There I was one lonely night back in 1999, watching the Zee Cine Awards by myself. Among the Indian celebrities there were a few familiar faces. That night Junoon performed Sayeein to a packed concert hall and I remember dancing in an empty living room with sheer rock and roll joy. Since then, the band has broken up and splintered in to Sufi analyst, confused solo musician and missing-in-action gora. They went from being a small time English language band to the biggest musical phenomenon in the country. Lead singer Ali Azmat has said: “In our first live concert. There were just seven ...

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Noori: Don’t make digs at pop culture

I recently chanced upon a local morning show where Ali Hamza and Ali Noor of the infamous band Noori were the guests. As the simpering hostess struggled under the weight of roughly two kilogrammes of cosmetics and artificial hair, her more composed male co-host raised a topic of actual interest. There have been few mentions of south-eastern pop culture without Munni Badnaam coming up, as it did on this instance. The brothers vehemently declared their dislike for such mainstream, sales-oriented musical productions – contrary to the opinion shared by a majority of heterosexual males. Looking like he had just discovered a piece ...

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Singing through patriarchy with a bit of desi jazz

So, three years too late I have discovered Zeb and Haniya. I discovered them thanks to a friend’s enthusiasm for ‘waii waii’, a term used in their Coke Studio rendition of Paimona Bitte. The ‘waii waii’ women have brought a ‘girls just wanna have fun’ element into Pakistani music. While Paimona was the song that got me hooked, it is their song Chup (Hush) that makes me smile whenever I listen to it. It was different. Pakistani and Indian love songs are usually all about the sacrificing, shy, scared and most importantly, submissive female. Sure, there was Nazia Hassan’s Aap jaisa koi (Someone like ...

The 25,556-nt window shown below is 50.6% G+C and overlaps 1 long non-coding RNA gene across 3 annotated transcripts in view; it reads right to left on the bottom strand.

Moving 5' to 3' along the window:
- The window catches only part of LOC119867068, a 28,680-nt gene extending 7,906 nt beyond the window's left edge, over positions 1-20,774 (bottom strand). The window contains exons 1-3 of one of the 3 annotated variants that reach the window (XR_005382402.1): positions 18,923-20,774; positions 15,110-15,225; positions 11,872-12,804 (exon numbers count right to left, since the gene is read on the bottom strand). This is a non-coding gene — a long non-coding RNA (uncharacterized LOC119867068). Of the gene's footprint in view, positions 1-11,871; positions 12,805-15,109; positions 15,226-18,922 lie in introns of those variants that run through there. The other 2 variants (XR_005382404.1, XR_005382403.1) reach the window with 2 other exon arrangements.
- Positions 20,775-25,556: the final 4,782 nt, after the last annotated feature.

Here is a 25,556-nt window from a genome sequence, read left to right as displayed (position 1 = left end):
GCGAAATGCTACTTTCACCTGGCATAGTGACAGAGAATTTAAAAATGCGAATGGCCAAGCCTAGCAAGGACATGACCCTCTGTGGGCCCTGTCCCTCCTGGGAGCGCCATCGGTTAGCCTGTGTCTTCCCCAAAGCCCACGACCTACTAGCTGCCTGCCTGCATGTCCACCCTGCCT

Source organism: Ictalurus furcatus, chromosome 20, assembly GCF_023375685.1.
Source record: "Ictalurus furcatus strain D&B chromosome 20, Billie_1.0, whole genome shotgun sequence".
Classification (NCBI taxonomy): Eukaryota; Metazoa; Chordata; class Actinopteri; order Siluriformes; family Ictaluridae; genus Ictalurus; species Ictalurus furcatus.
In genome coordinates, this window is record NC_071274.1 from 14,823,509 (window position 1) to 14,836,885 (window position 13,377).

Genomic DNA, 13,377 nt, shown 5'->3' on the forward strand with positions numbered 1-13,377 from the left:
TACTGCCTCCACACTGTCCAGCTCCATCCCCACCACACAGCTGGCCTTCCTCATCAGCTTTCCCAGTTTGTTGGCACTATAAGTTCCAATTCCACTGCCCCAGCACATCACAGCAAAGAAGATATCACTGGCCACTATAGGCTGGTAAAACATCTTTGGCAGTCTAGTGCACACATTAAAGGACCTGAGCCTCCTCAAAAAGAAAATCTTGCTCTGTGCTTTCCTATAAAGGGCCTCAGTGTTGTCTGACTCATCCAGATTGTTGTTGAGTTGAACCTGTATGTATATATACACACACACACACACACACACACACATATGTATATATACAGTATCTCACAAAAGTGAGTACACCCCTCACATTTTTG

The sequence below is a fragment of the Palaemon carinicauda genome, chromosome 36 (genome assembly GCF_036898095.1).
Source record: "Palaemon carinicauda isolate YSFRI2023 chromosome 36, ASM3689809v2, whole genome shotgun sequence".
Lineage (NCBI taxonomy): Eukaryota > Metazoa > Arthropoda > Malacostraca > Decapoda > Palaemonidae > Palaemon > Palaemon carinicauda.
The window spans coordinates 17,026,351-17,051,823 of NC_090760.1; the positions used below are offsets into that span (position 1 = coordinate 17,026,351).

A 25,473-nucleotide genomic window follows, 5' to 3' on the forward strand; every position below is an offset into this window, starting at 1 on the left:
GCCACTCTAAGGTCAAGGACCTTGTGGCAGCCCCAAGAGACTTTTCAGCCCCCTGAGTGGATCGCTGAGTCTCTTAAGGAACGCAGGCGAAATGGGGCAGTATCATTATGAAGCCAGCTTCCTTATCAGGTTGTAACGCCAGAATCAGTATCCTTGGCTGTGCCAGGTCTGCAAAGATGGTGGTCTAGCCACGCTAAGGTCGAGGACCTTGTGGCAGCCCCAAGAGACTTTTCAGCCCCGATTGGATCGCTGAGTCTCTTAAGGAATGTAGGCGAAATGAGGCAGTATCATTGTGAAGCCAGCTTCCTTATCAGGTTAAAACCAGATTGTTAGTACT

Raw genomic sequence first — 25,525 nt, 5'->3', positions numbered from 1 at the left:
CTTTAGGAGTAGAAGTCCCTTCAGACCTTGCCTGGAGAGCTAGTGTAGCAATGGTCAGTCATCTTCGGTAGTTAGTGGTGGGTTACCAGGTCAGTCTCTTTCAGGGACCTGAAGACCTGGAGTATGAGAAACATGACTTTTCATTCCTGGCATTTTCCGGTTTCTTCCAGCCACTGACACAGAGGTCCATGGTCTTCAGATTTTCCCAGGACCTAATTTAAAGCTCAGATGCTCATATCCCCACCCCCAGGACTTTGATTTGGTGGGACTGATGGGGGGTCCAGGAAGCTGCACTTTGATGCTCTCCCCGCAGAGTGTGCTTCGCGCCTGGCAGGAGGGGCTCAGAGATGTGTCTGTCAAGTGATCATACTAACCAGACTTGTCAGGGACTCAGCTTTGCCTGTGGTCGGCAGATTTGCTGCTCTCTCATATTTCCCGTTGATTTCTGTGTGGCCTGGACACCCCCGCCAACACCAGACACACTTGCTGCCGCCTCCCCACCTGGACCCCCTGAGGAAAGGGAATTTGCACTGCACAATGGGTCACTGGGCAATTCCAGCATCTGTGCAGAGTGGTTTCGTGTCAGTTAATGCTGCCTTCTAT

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Singing from the heart

There is a story told in traditional musical families in the sub-continent about Tan Sen, a legendary musician from the times of Akbar the great who was one of the nine jewels of the Mughal court. It is said he could cause rain clouds to appear and disappear through the exposition of his raags. The heart does not sing for gold The story goes that one day, after listening to the rapturous music of Tan Sen, Akbar asked him if there was anyone in the empire who could match his musical talents. “There is one, my Lord, who not only matches but indeed surpasses me in music,” answered Tan Sen. “Is it ...

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Dum Ghutku – a class of its own

The chorus verse employed in Arif Lohar’s  Coke Studio rendition of ‘Jugni’ in ‘Alif Allah Chambay di Booty’  conveys simultaneously a sense of ‘suffocation’ and ‘with every breath’ in traditional folk-speak. Something that I, and perhaps many, would never have come to know about had Rohail Hyatt not decided to introduce a platform where the varied strains in Pakistani music could meld to give birth to magic on screen and in sound. Pakistani ‘sufi’ music is a term that generally represents a melting pot of folk, cultural, mystic and religious influences. Perhaps Hyatt’s greatest achievement with Coke Studio is the fact ...